dcsimg
Table of Contents

The insurance industry has been an important sector of the economy for many years. Businesses depend on expert risk management to survive, and graduates who excel in this field may look forward to top-tier positions. Risk management is attempting to identify and then manage threats that could severely impact or injure the organization. Generally, this involves reviewing operations of the organization, identifying potential threats to the organization and the likelihood of their occurrence, and then taking appropriate actions to address the most likely threats.

Traditionally, risk management was thought of as mostly a matter of procuring the correct insurance policy and coverage amounts. Insurance coverage usually came in rather standard packages, so people tended to not take risk management seriously. However, this impression of risk management has changed dramatically. With increasingly complex rules and regulations, employee-related lawsuits and reliance on scarce resources, risk management is becoming an essential aspect of well-managed organizations.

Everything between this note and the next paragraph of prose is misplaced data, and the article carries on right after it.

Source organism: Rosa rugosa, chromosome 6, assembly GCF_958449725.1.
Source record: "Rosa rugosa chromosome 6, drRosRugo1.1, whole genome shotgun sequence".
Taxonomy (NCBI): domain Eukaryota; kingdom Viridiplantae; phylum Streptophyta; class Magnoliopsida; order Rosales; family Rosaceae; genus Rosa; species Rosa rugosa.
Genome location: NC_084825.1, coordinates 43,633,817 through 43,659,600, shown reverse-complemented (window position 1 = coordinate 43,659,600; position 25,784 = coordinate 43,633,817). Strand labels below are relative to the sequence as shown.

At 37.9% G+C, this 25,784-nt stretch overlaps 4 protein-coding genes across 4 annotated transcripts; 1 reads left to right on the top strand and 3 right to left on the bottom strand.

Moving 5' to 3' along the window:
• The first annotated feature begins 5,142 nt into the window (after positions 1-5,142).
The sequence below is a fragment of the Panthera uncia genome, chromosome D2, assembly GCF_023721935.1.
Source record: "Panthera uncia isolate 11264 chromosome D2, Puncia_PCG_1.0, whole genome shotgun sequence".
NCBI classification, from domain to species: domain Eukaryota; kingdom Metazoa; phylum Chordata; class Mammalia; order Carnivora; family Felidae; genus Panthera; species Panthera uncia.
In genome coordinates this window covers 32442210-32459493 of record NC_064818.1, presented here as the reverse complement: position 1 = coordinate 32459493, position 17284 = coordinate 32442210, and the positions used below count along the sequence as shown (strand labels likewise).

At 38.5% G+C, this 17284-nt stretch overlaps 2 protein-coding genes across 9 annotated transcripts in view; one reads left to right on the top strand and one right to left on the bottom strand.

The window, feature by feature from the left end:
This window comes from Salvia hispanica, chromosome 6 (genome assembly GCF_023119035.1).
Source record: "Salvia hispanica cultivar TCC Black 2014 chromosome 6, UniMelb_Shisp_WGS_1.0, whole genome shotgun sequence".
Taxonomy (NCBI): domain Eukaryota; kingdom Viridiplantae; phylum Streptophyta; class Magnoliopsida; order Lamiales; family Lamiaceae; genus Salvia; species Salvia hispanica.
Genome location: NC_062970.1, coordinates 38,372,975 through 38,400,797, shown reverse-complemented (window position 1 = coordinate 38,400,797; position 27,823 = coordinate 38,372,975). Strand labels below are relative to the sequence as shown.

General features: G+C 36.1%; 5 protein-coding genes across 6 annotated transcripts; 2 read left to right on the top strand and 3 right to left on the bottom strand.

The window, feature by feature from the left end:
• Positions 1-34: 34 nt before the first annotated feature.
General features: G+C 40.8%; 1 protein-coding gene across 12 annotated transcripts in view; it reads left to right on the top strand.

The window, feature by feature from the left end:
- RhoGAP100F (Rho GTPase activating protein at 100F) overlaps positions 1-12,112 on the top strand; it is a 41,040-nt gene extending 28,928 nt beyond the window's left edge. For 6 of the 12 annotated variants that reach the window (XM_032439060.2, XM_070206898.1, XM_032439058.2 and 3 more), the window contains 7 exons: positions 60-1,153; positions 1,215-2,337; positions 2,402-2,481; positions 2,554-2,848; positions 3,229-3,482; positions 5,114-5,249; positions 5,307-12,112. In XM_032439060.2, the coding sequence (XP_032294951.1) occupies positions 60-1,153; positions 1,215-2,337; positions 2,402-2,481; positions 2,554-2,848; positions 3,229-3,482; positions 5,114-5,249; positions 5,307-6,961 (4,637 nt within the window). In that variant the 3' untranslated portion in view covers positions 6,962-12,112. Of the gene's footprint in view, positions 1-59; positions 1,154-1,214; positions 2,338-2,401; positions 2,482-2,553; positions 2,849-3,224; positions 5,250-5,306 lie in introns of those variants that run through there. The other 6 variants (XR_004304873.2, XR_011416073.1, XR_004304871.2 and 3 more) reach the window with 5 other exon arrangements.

Online Training and Career Prospects in Insurance and Risk Management

Risk management specialists may work as financial analysts or with insurance companies as actuaries. Students trained in risk management may also work as insurance sales agents either through direct mail, phone, or Web sales operations.

The specialized career training you find in an online insurance or risk management degree program may be attractive to potential employers. With an online degree program in business or certification in risk management, you may work as a consultant or as a management analyst in corporate departments dedicated to risk management, loss prevention, operations, and accounting in a large number of different industries and sectors, both public and private.

Insurance and Risk Management Salary Outlook

The U.S. Bureau of Labor Statistics reports that the median income of financial analysts working in risk management and insurance matters, including bonuses, was $66,590 in 2006. Weekly earnings of general non-supervisory workers in the insurance industry averaged $798, while median annual earnings of actuaries were $82,800. Median annual earnings of insurance sales agents were $43,870.

An evolving business landscape has ushered in a new appreciation for the specialty of risk management education from organizations in both the public private sectors. Increasingly, organizations are realizing that they need trained specialists who can oversee a holistic approach to risk management. This increased demand will continue to drive the need for well-educated insurance and risk management specialists.

Pursue your Insurance major today…